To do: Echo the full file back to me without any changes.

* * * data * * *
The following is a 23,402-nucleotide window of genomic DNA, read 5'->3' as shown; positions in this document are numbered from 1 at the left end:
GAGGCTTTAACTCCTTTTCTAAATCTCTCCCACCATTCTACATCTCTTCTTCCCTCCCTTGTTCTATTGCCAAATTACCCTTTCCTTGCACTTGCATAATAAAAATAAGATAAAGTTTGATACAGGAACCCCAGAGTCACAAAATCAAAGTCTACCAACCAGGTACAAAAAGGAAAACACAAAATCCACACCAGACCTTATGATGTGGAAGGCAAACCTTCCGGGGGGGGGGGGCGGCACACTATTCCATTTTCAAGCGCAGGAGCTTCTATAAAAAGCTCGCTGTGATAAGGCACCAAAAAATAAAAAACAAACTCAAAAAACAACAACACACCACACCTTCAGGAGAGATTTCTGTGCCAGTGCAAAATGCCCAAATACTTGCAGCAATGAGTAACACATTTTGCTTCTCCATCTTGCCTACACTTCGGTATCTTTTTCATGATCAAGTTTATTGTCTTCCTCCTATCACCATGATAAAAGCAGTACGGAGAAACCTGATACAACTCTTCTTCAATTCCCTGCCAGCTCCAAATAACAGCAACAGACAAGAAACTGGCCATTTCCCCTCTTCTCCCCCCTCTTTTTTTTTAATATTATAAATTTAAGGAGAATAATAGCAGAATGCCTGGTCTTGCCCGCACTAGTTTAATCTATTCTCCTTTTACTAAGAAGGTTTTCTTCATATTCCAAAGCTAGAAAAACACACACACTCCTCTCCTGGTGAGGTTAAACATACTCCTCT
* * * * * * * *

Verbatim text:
The following is a 23,402-nucleotide window of genomic DNA, read 5'->3' as shown; positions in this document are numbered from 1 at the left end:
GAGGCTTTAACTCCTTTTCTAAATCTCTCCCACCATTCTACATCTCTTCTTCCCTCCCTTGTTCTATTGCCAAATTACCCTTTCCTTGCACTTGCATAATAAAAATAAGATAAAGTTTGATACAGGAACCCCAGAGTCACAAAATCAAAGTCTACCAACCAGGTACAAAAAGGAAAACACAAAATCCACACCAGACCTTATGATGTGGAAGGCAAACCTTCCGGGGGGGGGGGGCGGCACACTATTCCATTTTCAAGCGCAGGAGCTTCTATAAAAAGCTCGCTGTGATAAGGCACCAAAAAATAAAAAACAAACTCAAAAAACAACAACACACCACACCTTCAGGAGAGATTTCTGTGCCAGTGCAAAATGCCCAAATACTTGCAGCAATGAGTAACACATTTTGCTTCTCCATCTTGCCTACACTTCGGTATCTTTTTCATGATCAAGTTTATTGTCTTCCTCCTATCACCATGATAAAAGCAGTACGGAGAAACCTGATACAACTCTTCTTCAATTCCCTGCCAGCTCCAAATAACAGCAACAGACAAGAAACTGGCCATTTCCCCTCTTCTCCCCCCTCTTTTTTTTTAATATTATAAATTTAAGGAGAATAATAGCAGAATGCCTGGTCTTGCCCGCACTAGTTTAATCTATTCTCCTTTTACTAAGAAGGTTTTCTTCATATTCCAAAGCTAGAAAAACACACACACTCCTCTCCTGGTGAGGTTAAACATACTCCTCT